Interestingly, different artists made different glass patterns in old times. So, each one priced its design differently, leading to the three types below!

1. Antique Baluster Glass

Antique Baluster Glass with Folded Base and Rims

Baluster glasses are more like vintage vases with round knobs and stems. They have folded feet, angular rims, and a U-shaped cup at the top. Plus, they might have a whitish or orangish tint, costing $1000 – 1200.

Next, see if they have terraced bases, curved rings, and seams. If yes, you can hike their cost by 4 – 5%.

2. Old Twisted Drinking Glass

Does your antique drinking glass have twisted or looped stems? Or do you see a 5-6 inch central rod with dual tints and patterns? If yes, it must be an old twisted drinking glass worth $300 – 400. What’s more? You’ll also see clear, beige, and cream sides with this one!

3. Vintage Facet Stem Drinking Glass

Vintage Facet Stem Drinking Glass with a $300 Value

If your glass stem has square or hexagon motifs, it’s a facet stem glass. You can also look for ovoid bowls and solid bases to identify these! Also, check their weight. If they weigh about 5 – 6 ounces, price them up to $400. If not, they cost $300 – 350.

6 Factors to Identify & Value a Vintage Drinking Glass

Calculating the base price, and all is okay! But you need to understand more factors to learn its actual resale cost. No, it isn’t that technical! Just observe the given features and add the values next to your piece!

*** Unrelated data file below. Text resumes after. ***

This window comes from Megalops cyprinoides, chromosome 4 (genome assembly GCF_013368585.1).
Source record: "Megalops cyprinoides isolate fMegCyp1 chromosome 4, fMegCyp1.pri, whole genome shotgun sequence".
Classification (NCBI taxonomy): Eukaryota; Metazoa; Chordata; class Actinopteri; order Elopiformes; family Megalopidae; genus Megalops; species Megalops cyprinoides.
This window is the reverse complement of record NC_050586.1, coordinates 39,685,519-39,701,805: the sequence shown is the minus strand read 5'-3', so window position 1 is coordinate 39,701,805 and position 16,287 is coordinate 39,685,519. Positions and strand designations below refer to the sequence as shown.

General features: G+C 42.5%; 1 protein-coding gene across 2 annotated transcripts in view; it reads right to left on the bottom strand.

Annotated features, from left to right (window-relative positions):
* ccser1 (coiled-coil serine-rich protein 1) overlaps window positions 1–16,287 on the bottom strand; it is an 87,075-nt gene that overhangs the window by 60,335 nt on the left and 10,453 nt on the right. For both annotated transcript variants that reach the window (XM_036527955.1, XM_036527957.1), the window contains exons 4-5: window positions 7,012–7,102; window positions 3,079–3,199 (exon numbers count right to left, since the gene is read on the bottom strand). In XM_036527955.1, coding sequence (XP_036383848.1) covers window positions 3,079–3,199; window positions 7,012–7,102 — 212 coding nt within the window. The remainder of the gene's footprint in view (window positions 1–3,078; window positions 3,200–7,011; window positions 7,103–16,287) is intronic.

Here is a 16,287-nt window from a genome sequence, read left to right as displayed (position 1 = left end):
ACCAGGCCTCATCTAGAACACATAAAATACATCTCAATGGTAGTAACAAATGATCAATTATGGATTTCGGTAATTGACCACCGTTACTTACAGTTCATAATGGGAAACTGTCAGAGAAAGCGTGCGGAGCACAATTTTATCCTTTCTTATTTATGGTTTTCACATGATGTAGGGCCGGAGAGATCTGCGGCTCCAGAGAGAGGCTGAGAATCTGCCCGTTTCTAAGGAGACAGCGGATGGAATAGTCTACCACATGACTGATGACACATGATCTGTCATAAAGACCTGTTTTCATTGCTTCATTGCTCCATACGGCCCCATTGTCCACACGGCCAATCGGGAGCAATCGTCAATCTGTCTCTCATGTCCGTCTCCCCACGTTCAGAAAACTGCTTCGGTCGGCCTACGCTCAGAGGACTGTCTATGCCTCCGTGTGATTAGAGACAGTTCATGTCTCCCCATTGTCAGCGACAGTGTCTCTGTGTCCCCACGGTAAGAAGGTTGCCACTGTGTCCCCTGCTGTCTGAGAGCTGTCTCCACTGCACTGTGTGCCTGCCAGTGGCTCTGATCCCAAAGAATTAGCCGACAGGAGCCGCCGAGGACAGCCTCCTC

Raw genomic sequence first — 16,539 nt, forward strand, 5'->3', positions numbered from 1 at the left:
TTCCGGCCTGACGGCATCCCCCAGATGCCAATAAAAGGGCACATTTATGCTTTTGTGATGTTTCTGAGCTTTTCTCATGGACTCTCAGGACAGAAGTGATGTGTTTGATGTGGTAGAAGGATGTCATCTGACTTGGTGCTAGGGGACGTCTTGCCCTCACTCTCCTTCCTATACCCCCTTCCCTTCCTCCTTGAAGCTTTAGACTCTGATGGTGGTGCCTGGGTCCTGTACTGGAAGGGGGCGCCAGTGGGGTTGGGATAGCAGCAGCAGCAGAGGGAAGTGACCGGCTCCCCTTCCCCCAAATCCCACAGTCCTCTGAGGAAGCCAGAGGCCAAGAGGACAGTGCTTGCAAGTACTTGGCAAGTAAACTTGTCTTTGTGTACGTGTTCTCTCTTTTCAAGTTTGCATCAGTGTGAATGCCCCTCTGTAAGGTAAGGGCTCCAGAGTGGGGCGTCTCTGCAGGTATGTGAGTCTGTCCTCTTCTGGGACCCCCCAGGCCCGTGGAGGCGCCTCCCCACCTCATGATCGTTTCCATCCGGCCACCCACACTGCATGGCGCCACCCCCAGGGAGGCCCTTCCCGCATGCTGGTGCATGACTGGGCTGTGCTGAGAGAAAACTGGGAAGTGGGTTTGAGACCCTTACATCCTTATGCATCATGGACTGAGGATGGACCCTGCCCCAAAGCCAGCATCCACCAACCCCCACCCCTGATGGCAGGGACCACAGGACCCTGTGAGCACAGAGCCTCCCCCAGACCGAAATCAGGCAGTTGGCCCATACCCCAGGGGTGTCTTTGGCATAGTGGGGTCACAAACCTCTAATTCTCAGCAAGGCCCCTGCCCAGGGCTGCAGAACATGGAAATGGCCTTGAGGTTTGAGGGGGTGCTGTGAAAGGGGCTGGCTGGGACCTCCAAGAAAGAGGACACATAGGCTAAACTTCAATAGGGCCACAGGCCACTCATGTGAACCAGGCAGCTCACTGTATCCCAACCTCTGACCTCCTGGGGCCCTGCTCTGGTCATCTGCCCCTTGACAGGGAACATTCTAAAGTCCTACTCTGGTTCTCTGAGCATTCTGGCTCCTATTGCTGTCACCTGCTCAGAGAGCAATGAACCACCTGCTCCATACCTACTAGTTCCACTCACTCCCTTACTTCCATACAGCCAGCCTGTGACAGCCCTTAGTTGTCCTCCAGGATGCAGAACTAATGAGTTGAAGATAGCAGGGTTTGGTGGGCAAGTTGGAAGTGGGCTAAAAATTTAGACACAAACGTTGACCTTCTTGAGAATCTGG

1. Antique Drinking Glass’s Date & Age

Antique Drinking Glasses from the Early 1700s

There’s hardly any antique lover who doesn’t love old, handmade glasses! And that’s why the 1700s ones are always in demand! But if you want a cheaper option, try the branded ones from the 1800s! And if the polished ones attract you, the 1900s glasses are best!

But how would you trace the age of your piece? Well, check out the cues below!

How Does the 1700s Drinking Glass Look?

Check if your drinking glass has large knobs, domed feet, and curved seams. Also, if it has yellowish walls, pontil marks, and hand-blown bodies, it’s the 1700s drinking glass costing $800 – 1000. Also, check its stem! If it’s plain and solid, hike the cost by 4 – 5%.

How Do You Know If Your Drinking Glass Is from the 1800s?

The 1800s glasses are fancy! Like, you’ll find carved or pressed glass patterns and etched motifs with this one. Enamel rods, tinted designs, and 5 – 6 inch glass stems would also be common. And if you see small flakes or gilts on its surface, price the piece up to $500.

How Do You Pick a 1900s Drinking Glass?

Touch your drinking glass’s surface. If the walls look shiny and the design feels blunt, it might be a 1900s glass. You’ll also see etched patent numbers and brand signs with this one. Plus, it’ll have standard mold forms and bases. So, this one will be cheaper, only up to $200.